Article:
Understanding Drivers of Coronavirus Disease 2019 (COVID-19) Racial Disparities: A Population-Level Analysis of COVID-19 Testing among Black and White Populations

Aaloke Mody, Kristin Pfeifauf, Cory Bradley, Branson Fox, Matifadza G. Hlatshwayo, Will Ross, Vetta Sanders-Thompson, Karen Joynt Maddox, Mat Reidhead, Mario Schootman, William G. Powderly, Elvin H. Geng

Research output: Contribution to journalArticlepeer-review

11 Scopus citations

Abstract

Background: Disparities in coronavirus disease 2019 (COVID-19) testing-the pandemic's most critical but limited resource-may be an important but modifiable driver of COVID-19 inequities. Methods: We analyzed data from the Missouri State Department of Health and Senior Services on all COVID-19 tests conducted in the St Louis and Kansas City regions. We adapted a well-established tool for measuring inequity-the Lorenz curve-to compare COVID-19 testing rates per diagnosed case among Black and White populations. Results: Between 14/3/2020 and 15/9/2020, 606 725 and 328 204 COVID-19 tests were conducted in the St Louis and Kansas City regions, respectively. Over time, Black individuals consistently had approximately half the rate of testing per case than White individuals. In the early period (14/3/2020 to 15/6/2020), zip codes in the lowest quartile of testing rates accounted for only 12.1% and 8.8% of all tests in the St Louis and Kansas City regions, respectively, even though they accounted for 25% of all cases in each region. These zip codes had higher proportions of residents who were Black, without insurance, and with lower median incomes. These disparities were reduced but still persisted during later phases of the pandemic (16/6/2020 to 15/9/2020). Last, even within the same zip code, Black residents had lower rates of tests per case than White residents. Conclusions: Black populations had consistently lower COVID-19 testing rates per diagnosed case than White populations in 2 Missouri regions. Public health strategies should proactively focus on addressing equity gaps in COVID-19 testing to improve equity of the overall response.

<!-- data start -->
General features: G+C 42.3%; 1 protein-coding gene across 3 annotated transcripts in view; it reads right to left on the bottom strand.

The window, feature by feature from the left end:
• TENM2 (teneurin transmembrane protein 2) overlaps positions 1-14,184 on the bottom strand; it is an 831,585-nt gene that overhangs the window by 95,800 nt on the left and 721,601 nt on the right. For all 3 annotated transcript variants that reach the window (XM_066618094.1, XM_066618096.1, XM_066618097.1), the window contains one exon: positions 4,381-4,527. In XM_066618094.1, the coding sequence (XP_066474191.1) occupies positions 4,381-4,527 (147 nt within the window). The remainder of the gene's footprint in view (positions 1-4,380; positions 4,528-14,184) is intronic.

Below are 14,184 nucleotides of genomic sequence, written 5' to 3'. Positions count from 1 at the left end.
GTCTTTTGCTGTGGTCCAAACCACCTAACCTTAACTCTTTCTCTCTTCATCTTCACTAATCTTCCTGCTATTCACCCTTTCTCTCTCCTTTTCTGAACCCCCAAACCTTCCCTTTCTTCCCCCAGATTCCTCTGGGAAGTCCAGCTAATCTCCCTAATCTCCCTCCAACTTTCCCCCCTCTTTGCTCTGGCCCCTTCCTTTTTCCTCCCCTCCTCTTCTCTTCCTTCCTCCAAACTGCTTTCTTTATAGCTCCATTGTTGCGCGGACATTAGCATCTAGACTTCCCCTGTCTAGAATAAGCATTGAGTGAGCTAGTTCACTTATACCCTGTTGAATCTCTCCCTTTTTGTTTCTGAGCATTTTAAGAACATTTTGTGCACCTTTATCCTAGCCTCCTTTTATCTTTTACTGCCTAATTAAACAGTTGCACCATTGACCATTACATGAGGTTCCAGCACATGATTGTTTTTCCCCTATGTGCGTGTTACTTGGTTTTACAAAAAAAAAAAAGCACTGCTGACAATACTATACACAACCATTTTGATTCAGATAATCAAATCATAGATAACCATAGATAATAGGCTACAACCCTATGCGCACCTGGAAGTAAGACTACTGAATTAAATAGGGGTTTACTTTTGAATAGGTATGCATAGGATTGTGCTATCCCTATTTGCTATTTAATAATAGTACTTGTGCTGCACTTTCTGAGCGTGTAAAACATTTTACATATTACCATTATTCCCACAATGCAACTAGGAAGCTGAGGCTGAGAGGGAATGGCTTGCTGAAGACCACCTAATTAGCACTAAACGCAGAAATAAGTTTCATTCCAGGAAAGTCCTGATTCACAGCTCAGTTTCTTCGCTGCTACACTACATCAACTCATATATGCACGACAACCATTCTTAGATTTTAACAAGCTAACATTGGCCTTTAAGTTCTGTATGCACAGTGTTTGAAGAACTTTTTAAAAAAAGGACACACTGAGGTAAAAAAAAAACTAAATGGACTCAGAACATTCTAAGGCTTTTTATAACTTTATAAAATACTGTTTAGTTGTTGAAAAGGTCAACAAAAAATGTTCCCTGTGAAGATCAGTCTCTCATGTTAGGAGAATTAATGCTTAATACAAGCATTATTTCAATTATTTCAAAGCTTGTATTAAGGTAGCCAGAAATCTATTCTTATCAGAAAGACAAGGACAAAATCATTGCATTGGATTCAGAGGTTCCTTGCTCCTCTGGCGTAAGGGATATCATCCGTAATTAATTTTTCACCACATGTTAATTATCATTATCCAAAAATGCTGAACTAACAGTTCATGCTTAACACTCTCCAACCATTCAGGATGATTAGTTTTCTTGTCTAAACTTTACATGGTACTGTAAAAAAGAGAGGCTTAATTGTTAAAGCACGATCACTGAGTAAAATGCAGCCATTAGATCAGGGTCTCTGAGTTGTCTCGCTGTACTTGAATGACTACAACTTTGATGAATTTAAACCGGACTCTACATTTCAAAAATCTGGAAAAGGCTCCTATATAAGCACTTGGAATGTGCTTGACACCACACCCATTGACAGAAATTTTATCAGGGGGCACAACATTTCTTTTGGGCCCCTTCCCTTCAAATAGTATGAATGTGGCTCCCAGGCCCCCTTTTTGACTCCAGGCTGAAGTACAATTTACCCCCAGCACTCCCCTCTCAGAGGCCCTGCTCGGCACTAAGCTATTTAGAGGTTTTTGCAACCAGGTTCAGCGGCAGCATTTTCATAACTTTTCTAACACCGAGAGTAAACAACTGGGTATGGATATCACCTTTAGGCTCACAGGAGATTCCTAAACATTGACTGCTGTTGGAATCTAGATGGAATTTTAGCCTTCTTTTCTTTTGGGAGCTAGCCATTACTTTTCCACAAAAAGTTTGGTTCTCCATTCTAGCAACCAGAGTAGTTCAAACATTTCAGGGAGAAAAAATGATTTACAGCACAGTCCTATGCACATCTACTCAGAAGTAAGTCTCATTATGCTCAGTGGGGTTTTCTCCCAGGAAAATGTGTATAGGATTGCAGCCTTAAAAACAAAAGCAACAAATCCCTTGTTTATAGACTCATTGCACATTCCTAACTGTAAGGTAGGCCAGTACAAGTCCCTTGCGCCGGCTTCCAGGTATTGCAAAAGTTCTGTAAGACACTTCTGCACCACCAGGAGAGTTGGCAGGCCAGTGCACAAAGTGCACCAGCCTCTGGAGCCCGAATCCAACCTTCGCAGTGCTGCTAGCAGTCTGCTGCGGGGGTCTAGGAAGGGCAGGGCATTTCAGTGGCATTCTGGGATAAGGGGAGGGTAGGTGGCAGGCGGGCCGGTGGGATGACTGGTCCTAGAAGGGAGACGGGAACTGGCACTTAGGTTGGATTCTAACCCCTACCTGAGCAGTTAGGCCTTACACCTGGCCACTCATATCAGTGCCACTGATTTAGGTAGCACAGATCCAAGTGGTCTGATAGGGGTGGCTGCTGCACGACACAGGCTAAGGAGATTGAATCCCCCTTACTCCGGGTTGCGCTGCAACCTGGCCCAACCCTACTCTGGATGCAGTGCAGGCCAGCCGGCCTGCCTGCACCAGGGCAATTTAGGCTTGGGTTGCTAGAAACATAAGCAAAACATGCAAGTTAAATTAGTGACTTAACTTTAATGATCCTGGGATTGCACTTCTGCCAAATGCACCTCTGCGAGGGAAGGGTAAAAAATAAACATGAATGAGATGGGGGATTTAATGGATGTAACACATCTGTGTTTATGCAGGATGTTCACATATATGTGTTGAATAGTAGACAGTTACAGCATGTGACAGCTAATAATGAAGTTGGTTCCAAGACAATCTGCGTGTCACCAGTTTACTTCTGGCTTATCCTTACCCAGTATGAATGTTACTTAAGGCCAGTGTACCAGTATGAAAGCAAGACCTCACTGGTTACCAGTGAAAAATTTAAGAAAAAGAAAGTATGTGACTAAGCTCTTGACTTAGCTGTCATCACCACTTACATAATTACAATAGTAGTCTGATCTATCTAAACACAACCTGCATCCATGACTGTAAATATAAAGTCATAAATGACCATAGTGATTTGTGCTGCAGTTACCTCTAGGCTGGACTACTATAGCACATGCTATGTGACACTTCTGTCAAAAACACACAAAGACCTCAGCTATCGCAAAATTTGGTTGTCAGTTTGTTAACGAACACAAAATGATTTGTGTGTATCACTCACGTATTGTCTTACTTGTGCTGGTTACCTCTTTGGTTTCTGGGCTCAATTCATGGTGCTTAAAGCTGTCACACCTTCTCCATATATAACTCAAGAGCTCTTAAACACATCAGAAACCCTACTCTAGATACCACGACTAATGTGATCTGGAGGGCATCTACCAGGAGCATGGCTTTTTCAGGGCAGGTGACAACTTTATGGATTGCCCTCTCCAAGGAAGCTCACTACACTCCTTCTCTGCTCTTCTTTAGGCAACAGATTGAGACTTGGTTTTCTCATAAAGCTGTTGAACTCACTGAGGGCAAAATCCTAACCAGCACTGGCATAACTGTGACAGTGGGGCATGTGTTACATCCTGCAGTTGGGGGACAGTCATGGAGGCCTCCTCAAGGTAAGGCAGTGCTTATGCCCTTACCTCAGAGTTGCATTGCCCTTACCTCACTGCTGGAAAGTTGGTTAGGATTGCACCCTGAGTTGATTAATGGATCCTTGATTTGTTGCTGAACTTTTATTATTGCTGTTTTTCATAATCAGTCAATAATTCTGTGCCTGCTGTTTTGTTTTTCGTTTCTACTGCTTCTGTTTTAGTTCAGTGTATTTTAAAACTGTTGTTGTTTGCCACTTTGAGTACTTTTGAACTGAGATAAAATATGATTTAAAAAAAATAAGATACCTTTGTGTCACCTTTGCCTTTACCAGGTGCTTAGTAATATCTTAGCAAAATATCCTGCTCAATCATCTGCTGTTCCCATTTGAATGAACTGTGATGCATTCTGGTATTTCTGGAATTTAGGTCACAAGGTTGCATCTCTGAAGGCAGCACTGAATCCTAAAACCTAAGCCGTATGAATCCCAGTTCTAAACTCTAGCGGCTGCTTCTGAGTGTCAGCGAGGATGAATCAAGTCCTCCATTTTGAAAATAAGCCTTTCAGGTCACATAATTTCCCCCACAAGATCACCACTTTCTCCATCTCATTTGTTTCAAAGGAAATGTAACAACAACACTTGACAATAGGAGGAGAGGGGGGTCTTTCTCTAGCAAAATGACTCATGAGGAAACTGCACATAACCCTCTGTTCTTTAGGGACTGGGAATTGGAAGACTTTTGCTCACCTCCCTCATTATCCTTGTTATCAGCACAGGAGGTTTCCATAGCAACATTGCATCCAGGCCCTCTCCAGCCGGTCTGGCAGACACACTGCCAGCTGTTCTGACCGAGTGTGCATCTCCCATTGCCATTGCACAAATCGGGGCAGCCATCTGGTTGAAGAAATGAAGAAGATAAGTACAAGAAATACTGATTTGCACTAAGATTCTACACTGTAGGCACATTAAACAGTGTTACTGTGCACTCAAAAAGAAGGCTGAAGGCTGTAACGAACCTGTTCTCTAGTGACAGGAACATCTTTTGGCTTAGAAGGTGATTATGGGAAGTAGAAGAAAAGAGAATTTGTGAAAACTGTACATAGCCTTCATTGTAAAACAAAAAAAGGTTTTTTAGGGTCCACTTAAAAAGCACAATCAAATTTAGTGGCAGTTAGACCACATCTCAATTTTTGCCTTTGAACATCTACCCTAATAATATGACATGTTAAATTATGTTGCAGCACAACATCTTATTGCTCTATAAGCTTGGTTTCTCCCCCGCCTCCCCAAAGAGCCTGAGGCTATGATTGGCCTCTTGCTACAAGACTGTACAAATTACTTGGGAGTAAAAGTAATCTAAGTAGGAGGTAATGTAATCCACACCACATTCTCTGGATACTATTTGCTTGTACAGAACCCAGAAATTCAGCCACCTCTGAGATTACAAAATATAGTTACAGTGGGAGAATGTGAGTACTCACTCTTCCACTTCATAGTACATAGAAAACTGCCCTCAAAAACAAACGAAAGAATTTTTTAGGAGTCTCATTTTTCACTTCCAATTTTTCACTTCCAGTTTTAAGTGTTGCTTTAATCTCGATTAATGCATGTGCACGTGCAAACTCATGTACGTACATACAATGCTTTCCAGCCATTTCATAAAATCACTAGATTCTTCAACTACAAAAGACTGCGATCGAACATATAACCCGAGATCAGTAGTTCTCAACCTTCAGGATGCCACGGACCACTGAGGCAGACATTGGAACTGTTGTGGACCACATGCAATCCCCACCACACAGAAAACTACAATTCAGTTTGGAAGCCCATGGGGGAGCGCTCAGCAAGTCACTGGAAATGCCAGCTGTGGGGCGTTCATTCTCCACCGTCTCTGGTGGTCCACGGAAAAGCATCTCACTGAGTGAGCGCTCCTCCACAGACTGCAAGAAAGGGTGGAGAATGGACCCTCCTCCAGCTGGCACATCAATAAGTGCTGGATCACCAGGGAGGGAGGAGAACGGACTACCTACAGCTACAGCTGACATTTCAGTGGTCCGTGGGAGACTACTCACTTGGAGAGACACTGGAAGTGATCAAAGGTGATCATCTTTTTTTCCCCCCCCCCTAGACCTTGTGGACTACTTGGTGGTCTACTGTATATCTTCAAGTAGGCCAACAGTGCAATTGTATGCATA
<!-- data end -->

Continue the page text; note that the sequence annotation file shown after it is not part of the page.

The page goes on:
Original languageEnglish
Pages (from-to)E2921-E2931
JournalClinical Infectious Diseases
Volume73
Issue number9
DOIs
StatePublished - Nov 1 2021

Keywords

  • COVID-19 testing
  • Lorenz curve
  • inequity
  • racial disparities
  • structural racism

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